My Windows environment, 2018 edition

I think I’ve found a workable solution for Unicode support from a Windows command line. I’ve made various posts about editing tools in this blog but I hadn’t found one satisfactory. Sinan Ünür and I took another wack at configuring something to handle Unicode (mostly to support my work on Learning Perl 6) and I think we have something that works.

And I need these instructions because I’m not a regular Windows user. These notes are as much for me as they are for you. If you have other suggestions or a different environment that works let me know about it. I tend to stop when I have something that works. Previous posts are the Tools category.

Windows 10

In previous posts I was using Windows 7 or Windows 8. I’m simply not going to worry about them. I’m using Windows 10 and I think many things have been fixed or improved. I’m not motivated to discover which of those might be true.


I tend to work inside PowerShell which I find that it a bit nicer than Command Prompt. However, it’s a bit lacking in some UTF-8 aspects I haven’t been able to figure out. It doesn’t properly interpret the text that comes out of perl (or at least I and Google couldn’t figure it out). I’ll do basic Windows maintenance there such as installing software and so on. I start it as an administrator to do my work and then get out. For basic development I use ConEmu.

The Chocolatey package manager

I use the Chocolatey package manager to get most of what I need. That includes Strawberry Perl and ConEmu. Follow its installation instructions to install that from a PowerShell administrator window:

PS C:\WINDOWS\system32> choco install strawberryperl
PS C:\WINDOWS\system32> choco install ConEmu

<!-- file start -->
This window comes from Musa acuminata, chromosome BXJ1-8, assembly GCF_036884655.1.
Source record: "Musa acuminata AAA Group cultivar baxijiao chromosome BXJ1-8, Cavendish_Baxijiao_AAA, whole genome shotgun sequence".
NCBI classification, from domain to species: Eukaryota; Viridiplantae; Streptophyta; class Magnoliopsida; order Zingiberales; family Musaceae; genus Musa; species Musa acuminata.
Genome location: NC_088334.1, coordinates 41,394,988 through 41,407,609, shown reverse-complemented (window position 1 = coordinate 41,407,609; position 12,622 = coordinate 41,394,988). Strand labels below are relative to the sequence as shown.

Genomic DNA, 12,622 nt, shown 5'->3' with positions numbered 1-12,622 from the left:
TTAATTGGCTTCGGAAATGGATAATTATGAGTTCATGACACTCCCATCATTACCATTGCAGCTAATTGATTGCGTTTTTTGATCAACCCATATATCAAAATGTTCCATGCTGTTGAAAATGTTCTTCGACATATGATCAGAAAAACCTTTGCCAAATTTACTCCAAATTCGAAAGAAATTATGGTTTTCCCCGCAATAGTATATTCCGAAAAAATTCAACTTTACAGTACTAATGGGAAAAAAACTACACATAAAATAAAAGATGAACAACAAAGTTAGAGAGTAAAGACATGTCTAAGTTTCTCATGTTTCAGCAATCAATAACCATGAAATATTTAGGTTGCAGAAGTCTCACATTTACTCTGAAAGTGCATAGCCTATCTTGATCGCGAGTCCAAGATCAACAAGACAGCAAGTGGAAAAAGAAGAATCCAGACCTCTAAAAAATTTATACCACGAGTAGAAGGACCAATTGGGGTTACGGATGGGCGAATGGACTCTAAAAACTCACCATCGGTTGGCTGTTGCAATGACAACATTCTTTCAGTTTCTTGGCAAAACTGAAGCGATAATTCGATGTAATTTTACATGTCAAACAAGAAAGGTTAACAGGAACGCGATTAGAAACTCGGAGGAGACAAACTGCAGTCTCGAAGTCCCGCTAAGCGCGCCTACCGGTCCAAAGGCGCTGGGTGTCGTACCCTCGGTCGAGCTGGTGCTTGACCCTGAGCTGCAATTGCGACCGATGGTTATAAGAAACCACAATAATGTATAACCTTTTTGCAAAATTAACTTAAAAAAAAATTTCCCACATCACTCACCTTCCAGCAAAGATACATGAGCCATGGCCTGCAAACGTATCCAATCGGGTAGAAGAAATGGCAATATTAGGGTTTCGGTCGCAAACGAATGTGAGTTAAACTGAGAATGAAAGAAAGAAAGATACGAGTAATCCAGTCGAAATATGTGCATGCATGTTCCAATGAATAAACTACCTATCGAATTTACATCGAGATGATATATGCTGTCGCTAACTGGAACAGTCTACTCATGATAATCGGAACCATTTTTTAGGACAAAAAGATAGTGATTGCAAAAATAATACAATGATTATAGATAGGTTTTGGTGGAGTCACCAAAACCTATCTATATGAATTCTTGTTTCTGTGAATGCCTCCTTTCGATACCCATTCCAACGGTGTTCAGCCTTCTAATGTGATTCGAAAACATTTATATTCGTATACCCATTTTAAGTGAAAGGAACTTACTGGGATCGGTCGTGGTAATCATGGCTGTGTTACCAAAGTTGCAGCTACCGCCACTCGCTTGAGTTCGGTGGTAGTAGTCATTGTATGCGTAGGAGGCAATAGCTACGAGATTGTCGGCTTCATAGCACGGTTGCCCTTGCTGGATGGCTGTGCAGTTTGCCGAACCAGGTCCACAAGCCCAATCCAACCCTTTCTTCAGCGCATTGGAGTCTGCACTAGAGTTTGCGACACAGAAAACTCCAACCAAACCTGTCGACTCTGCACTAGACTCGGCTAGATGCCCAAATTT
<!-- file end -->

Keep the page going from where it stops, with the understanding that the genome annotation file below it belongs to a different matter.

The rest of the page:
PS C:\WINDOWS\system32> refreshenv

You might want an editor. I like NotePad++ but I’m not very picky. It’s available in chocolatey too:

PS C:\WINDOWS\system32> choco install notepadplusplus

Git is in there too:

PS C:\WINDOWS\system32> choco install git
PS C:\WINDOWS\system32> refreshenv

After that you can drop the administrator PowerShell window and open a regular user window. You can do all of this in an administrator window in one of the other console programs I think, but chocolatey is a PowerShell thing so that’s where I start.


To run programs I use ConEmu. It mostly does the right thing with UTF-8 output although. You might need a better font (perhaps Symbola, DejaVu Sans Mono, or Input Medium Condensed).

When you get to a prompt you need to set the code page to 65001 for UTF-8 output. Apparently setting this permanently breaks various things in Windows.

C:\Users\amelia> chcp 65001

I set up two fonts in ConEmu and that seems to work out well for me. For reasons I didn’t investigate and may have accidentally solved things, setting the fallback font to Symbola solved many problems with missing characters.

ConEmu settings

Also see:

Check your programs

After you install Strawberry Perl and refresh the environment try a simple invocation from the command line. You can check the version. You should get something like this:

C:\Users\amelia> perl -v
This is perl 5, version 26, subversion 1 (v5.26.1) built for MSWin32-x64-multi-thread

Copyright 1987-2017, Larry Wall

If you also installed ActivePerl look closely to see that you are getting the one that you expect.

Edit a file

Somehow create and edit a file. If you installed NotePad++ you can run it from the command line:

C:\Users\amelia> notepad++ hello.p1

Put in this simple text:

print "Hello Perl!\n";

Run a file

C:\Users\amelia> perl
Hello Perl!

When that works, try something more complicated that has a bunch of Unicodey things in it:


use utf8;
use open qw(:std :utf8);

print <<'END';
Basic accents and things--------------
Leftward Double Arrow (⇐, 0x21D0)
Rightward Double Arrow (⇒, 0x21D2)
When you want a job you prepare your résumé
Hello Mr Sørensen

Things that matter to Perl 6----------
Corner brackets: 「 」
Fancy double list quotes:  « »
Terms: π τ ∞
Exponents: ⁰ ¹ ⁹

Emoji things -------------------------
Thumbs up: 👎
Butterfly: 🦋

Run that to see if you get what you expect in the console.

If it looks garbled into the console, redirect the output to a file and look there. The program is probably outputting the right thing but the console is not interpreting correctly. Your editor probably displays the file correctly.

You might also check that you aren't accidentally getting an UTF-8 BOM (byte order mark). For some reason some Windows things like to put that at the beginning of your file. Notepad++ has an option to do this although mine was turned off when I installed it.

Once the data in the file are correct you might explore font issues.

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